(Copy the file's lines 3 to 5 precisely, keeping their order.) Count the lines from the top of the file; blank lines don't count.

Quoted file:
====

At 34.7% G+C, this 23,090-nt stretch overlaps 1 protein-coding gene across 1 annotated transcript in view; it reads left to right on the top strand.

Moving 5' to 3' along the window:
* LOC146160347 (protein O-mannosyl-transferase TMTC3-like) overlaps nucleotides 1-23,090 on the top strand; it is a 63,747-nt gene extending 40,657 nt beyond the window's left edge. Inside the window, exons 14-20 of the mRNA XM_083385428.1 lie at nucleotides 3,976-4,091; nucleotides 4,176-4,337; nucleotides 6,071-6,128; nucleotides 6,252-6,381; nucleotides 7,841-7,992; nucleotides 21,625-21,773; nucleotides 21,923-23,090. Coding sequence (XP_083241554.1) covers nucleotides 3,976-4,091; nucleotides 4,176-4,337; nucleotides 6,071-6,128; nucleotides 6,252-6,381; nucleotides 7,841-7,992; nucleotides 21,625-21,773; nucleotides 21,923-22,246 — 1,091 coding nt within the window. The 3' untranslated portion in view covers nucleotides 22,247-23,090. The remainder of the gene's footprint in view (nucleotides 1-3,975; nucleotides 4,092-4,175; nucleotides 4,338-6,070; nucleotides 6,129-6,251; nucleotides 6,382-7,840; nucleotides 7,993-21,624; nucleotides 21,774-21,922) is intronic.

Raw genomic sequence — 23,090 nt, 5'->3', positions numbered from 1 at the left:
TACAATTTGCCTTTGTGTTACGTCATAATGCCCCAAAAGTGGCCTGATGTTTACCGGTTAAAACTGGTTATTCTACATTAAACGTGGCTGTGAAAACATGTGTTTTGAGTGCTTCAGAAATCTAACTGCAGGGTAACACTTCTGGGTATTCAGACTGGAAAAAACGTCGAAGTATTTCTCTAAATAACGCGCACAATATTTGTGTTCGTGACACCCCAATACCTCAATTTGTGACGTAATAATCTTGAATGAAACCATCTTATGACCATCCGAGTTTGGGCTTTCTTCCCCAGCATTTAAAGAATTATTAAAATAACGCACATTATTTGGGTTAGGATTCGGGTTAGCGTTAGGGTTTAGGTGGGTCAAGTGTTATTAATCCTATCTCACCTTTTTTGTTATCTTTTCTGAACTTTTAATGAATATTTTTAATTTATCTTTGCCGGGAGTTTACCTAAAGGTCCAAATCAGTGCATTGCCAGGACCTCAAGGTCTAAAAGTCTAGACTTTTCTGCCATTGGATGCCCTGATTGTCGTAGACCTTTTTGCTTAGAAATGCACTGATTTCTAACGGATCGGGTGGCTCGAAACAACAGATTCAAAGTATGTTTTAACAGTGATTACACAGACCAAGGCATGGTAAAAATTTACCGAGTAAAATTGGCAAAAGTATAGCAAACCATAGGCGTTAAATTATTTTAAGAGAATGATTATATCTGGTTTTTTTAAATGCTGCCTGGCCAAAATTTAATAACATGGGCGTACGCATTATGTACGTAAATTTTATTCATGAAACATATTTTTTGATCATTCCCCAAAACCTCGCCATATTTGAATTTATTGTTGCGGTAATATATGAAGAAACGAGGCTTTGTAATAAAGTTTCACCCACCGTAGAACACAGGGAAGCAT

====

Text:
* LOC146160347 (protein O-mannosyl-transferase TMTC3-like) overlaps nucleotides 1-23,090 on the top strand; it is a 63,747-nt gene extending 40,657 nt beyond the window's left edge. Inside the window, exons 14-20 of the mRNA XM_083385428.1 lie at nucleotides 3,976-4,091; nucleotides 4,176-4,337; nucleotides 6,071-6,128; nucleotides 6,252-6,381; nucleotides 7,841-7,992; nucleotides 21,625-21,773; nucleotides 21,923-23,090. Coding sequence (XP_083241554.1) covers nucleotides 3,976-4,091; nucleotides 4,176-4,337; nucleotides 6,071-6,128; nucleotides 6,252-6,381; nucleotides 7,841-7,992; nucleotides 21,625-21,773; nucleotides 21,923-22,246 — 1,091 coding nt within the window. The 3' untranslated portion in view covers nucleotides 22,247-23,090. The remainder of the gene's footprint in view (nucleotides 1-3,975; nucleotides 4,092-4,175; nucleotides 4,338-6,070; nucleotides 6,129-6,251; nucleotides 6,382-7,840; nucleotides 7,993-21,624; nucleotides 21,774-21,922) is intronic.

Raw genomic sequence — 23,090 nt, 5'->3', positions numbered from 1 at the left:
TACAATTTGCCTTTGTGTTACGTCATAATGCCCCAAAAGTGGCCTGATGTTTACCGGTTAAAACTGGTTATTCTACATTAAACGTGGCTGTGAAAACATGTGTTTTGAGTGCTTCAGAAATCTAACTGCAGGGTAACACTTCTGGGTATTCAGACTGGAAAAAACGTCGAAGTATTTCTCTAAATAACGCGCACAATATTTGTGTTCGTGACACCCCAATACCTCAATTTGTGACGTAATAATCTTGAATGAAACCATCTTATGACCATCCGAGTTTGGGCTTTCTTCCCCAGCATTTAAAGAATTATTAAAATAACGCACATTATTTGGGTTAGGATTCGGGTTAGCGTTAGGGTTTAGGTGGGTCAAGTGTTATTAATCCTATCTCACCTTTTTTGTTATCTTTTCTGAACTTTTAATGAATATTTTTAATTTATCTTTGCCGGGAGTTTACCTAAAGGTCCAAATCAGTGCATTGCCAGGACCTCAAGGTCTAAAAGTCTAGACTTTTCTGCCATTGGATGCCCTGATTGTCGTAGACCTTTTTGCTTAGAAATGCACTGATTTCTAACGGATCGGGTGGCTCGAAACAACAGATTCAAAGTATGTTTTAACAGTGATTACACAGACCAAGGCATGGTAAAAATTTACCGAGTAAAATTGGCAAAAGTATAGCAAACCATAGGCGTTAAATTATTTTAAGAGAATGATTATATCTGGTTTTTTTAAATGCTGCCTGGCCAAAATTTAATAACATGGGCGTACGCATTATGTACGTAAATTTTATTCATGAAACATATTTTTTGATCATTCCCCAAAACCTCGCCATATTTGAATTTATTGTTGCGGTAATATATGAAGAAACGAGGCTTTGTAATAAAGTTTCACCCACCGTAGAACACAGGGAAGCAT